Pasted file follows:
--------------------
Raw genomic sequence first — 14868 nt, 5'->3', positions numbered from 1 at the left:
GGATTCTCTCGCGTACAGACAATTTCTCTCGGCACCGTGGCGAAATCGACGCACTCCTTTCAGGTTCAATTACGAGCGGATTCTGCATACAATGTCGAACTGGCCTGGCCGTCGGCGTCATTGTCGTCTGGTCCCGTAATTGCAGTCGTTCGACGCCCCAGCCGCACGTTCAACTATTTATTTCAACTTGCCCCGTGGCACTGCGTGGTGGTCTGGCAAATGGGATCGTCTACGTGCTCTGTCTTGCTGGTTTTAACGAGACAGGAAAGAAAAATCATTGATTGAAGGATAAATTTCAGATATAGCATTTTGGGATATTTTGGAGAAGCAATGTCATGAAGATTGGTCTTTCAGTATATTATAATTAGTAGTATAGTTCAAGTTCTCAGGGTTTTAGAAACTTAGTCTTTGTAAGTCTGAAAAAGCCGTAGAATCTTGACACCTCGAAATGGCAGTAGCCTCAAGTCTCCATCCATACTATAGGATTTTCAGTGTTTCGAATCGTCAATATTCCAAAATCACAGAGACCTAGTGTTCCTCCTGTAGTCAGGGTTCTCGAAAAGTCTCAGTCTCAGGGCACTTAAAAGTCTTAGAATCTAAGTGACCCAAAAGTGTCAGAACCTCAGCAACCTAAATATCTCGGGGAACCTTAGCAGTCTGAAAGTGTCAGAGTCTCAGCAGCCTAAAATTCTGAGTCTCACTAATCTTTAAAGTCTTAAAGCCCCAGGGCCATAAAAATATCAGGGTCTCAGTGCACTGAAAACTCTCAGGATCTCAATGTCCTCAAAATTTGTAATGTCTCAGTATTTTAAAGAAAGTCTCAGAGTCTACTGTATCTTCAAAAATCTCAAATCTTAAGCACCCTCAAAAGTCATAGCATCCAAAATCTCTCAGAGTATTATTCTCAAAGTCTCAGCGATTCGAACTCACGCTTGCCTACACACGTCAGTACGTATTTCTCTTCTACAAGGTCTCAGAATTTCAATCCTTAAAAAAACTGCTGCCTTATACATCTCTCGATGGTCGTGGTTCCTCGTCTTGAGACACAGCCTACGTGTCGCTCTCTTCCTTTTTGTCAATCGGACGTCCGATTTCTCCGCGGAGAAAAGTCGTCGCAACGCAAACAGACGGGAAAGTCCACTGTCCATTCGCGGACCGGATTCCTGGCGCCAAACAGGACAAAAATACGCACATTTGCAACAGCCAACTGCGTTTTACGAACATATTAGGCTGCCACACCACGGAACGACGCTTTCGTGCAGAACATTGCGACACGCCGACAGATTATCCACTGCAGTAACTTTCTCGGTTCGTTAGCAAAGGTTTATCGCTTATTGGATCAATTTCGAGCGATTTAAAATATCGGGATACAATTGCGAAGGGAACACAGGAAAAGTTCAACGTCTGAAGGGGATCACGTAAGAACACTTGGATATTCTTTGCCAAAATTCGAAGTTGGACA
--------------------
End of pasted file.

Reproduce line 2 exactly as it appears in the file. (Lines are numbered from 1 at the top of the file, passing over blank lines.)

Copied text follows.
GGATTCTCTCGCGTACAGACAATTTCTCTCGGCACCGTGGCGAAATCGACGCACTCCTTTCAGGTTCAATTACGAGCGGATTCTGCATACAATGTCGAACTGGCCTGGCCGTCGGCGTCATTGTCGTCTGGTCCCGTAATTGCAGTCGTTCGACGCCCCAGCCGCACGTTCAACTATTTATTTCAACTTGCCCCGTGGCACTGCGTGGTGGTCTGGCAAATGGGATCGTCTACGTGCTCTGTCTTGCTGGTTTTAACGAGACAGGAAAGAAAAATCATTGATTGAAGGATAAATTTCAGATATAGCATTTTGGGATATTTTGGAGAAGCAATGTCATGAAGATTGGTCTTTCAGTATATTATAATTAGTAGTATAGTTCAAGTTCTCAGGGTTTTAGAAACTTAGTCTTTGTAAGTCTGAAAAAGCCGTAGAATCTTGACACCTCGAAATGGCAGTAGCCTCAAGTCTCCATCCATACTATAGGATTTTCAGTGTTTCGAATCGTCAATATTCCAAAATCACAGAGACCTAGTGTTCCTCCTGTAGTCAGGGTTCTCGAAAAGTCTCAGTCTCAGGGCACTTAAAAGTCTTAGAATCTAAGTGACCCAAAAGTGTCAGAACCTCAGCAACCTAAATATCTCGGGGAACCTTAGCAGTCTGAAAGTGTCAGAGTCTCAGCAGCCTAAAATTCTGAGTCTCACTAATCTTTAAAGTCTTAAAGCCCCAGGGCCATAAAAATATCAGGGTCTCAGTGCACTGAAAACTCTCAGGATCTCAATGTCCTCAAAATTTGTAATGTCTCAGTATTTTAAAGAAAGTCTCAGAGTCTACTGTATCTTCAAAAATCTCAAATCTTAAGCACCCTCAAAAGTCATAGCATCCAAAATCTCTCAGAGTATTATTCTCAAAGTCTCAGCGATTCGAACTCACGCTTGCCTACACACGTCAGTACGTATTTCTCTTCTACAAGGTCTCAGAATTTCAATCCTTAAAAAAACTGCTGCCTTATACATCTCTCGATGGTCGTGGTTCCTCGTCTTGAGACACAGCCTACGTGTCGCTCTCTTCCTTTTTGTCAATCGGACGTCCGATTTCTCCGCGGAGAAAAGTCGTCGCAACGCAAACAGACGGGAAAGTCCACTGTCCATTCGCGGACCGGATTCCTGGCGCCAAACAGGACAAAAATACGCACATTTGCAACAGCCAACTGCGTTTTACGAACATATTAGGCTGCCACACCACGGAACGACGCTTTCGTGCAGAACATTGCGACACGCCGACAGATTATCCACTGCAGTAACTTTCTCGGTTCGTTAGCAAAGGTTTATCGCTTATTGGATCAATTTCGAGCGATTTAAAATATCGGGATACAATTGCGAAGGGAACACAGGAAAAGTTCAACGTCTGAAGGGGATCACGTAAGAACACTTGGATATTCTTTGCCAAAATTCGAAGTTGGACA